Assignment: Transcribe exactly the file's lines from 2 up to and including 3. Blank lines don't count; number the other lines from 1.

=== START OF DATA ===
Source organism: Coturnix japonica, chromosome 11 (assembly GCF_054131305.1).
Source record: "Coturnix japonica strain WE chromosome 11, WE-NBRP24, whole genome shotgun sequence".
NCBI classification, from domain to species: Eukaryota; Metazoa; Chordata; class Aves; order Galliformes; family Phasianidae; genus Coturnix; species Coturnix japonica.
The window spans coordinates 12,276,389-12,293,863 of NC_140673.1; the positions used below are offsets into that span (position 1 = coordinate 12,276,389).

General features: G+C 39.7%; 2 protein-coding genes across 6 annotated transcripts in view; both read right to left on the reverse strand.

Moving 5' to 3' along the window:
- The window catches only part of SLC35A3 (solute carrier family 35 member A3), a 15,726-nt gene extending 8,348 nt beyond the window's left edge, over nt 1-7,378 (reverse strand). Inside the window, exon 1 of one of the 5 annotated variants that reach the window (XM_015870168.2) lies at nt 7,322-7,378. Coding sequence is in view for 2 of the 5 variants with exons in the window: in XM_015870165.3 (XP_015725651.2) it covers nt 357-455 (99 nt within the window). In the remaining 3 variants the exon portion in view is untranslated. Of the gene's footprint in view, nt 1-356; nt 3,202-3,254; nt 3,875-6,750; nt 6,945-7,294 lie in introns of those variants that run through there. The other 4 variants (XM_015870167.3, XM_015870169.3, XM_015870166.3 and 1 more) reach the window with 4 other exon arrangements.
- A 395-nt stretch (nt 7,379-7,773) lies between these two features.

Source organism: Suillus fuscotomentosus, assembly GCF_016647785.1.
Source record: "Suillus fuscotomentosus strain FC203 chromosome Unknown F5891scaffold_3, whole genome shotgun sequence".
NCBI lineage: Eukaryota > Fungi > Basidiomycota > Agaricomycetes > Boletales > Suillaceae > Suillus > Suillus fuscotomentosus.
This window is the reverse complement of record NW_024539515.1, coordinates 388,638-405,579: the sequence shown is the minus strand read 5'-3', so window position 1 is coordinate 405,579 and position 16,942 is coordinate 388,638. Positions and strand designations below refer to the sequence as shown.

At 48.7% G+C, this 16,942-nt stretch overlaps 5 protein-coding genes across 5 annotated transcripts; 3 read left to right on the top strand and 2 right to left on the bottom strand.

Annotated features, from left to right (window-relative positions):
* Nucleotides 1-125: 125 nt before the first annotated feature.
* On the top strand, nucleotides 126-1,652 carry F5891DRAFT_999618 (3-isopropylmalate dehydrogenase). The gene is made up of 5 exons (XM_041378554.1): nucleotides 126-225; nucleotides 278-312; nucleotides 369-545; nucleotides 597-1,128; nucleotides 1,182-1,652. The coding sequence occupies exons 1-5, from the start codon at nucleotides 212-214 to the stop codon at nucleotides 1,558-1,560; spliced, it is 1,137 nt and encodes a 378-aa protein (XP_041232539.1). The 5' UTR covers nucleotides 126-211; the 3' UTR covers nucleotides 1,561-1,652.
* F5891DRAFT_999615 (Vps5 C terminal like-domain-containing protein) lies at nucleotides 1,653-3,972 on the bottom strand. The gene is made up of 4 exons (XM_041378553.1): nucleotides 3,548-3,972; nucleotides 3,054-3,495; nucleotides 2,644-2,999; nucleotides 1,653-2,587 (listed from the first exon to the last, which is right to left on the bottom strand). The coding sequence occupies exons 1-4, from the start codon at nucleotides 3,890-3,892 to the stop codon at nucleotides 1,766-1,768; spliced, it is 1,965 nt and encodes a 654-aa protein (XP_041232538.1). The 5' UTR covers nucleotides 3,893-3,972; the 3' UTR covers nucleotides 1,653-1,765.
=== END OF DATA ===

Source record: "Coturnix japonica strain WE chromosome 11, WE-NBRP24, whole genome shotgun sequence".
NCBI classification, from domain to species: Eukaryota; Metazoa; Chordata; class Aves; order Galliformes; family Phasianidae; genus Coturnix; species Coturnix japonica.